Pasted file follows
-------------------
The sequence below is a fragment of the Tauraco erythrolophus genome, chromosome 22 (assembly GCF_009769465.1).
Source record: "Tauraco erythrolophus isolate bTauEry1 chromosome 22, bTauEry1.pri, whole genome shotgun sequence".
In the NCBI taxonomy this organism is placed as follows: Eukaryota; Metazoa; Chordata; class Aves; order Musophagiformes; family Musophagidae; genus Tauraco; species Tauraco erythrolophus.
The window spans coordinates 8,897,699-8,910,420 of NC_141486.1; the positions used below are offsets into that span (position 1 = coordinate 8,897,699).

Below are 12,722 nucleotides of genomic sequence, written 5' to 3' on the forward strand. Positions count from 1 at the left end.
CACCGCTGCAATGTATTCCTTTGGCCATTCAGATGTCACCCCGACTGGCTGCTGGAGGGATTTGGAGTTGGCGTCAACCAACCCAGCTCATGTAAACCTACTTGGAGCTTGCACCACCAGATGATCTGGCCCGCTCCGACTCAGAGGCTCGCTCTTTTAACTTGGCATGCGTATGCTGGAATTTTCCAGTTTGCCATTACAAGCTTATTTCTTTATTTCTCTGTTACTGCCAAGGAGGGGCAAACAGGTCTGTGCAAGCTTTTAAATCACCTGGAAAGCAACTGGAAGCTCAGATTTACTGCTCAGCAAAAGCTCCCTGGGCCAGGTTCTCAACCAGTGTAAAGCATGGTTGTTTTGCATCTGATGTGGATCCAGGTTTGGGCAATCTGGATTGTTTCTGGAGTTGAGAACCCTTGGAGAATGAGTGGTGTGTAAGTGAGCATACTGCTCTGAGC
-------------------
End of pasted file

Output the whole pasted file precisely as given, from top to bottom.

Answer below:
The sequence below is a fragment of the Tauraco erythrolophus genome, chromosome 22 (assembly GCF_009769465.1).
Source record: "Tauraco erythrolophus isolate bTauEry1 chromosome 22, bTauEry1.pri, whole genome shotgun sequence".
In the NCBI taxonomy this organism is placed as follows: Eukaryota; Metazoa; Chordata; class Aves; order Musophagiformes; family Musophagidae; genus Tauraco; species Tauraco erythrolophus.
The window spans coordinates 8,897,699-8,910,420 of NC_141486.1; the positions used below are offsets into that span (position 1 = coordinate 8,897,699).

Below are 12,722 nucleotides of genomic sequence, written 5' to 3' on the forward strand. Positions count from 1 at the left end.
CACCGCTGCAATGTATTCCTTTGGCCATTCAGATGTCACCCCGACTGGCTGCTGGAGGGATTTGGAGTTGGCGTCAACCAACCCAGCTCATGTAAACCTACTTGGAGCTTGCACCACCAGATGATCTGGCCCGCTCCGACTCAGAGGCTCGCTCTTTTAACTTGGCATGCGTATGCTGGAATTTTCCAGTTTGCCATTACAAGCTTATTTCTTTATTTCTCTGTTACTGCCAAGGAGGGGCAAACAGGTCTGTGCAAGCTTTTAAATCACCTGGAAAGCAACTGGAAGCTCAGATTTACTGCTCAGCAAAAGCTCCCTGGGCCAGGTTCTCAACCAGTGTAAAGCATGGTTGTTTTGCATCTGATGTGGATCCAGGTTTGGGCAATCTGGATTGTTTCTGGAGTTGAGAACCCTTGGAGAATGAGTGGTGTGTAAGTGAGCATACTGCTCTGAGC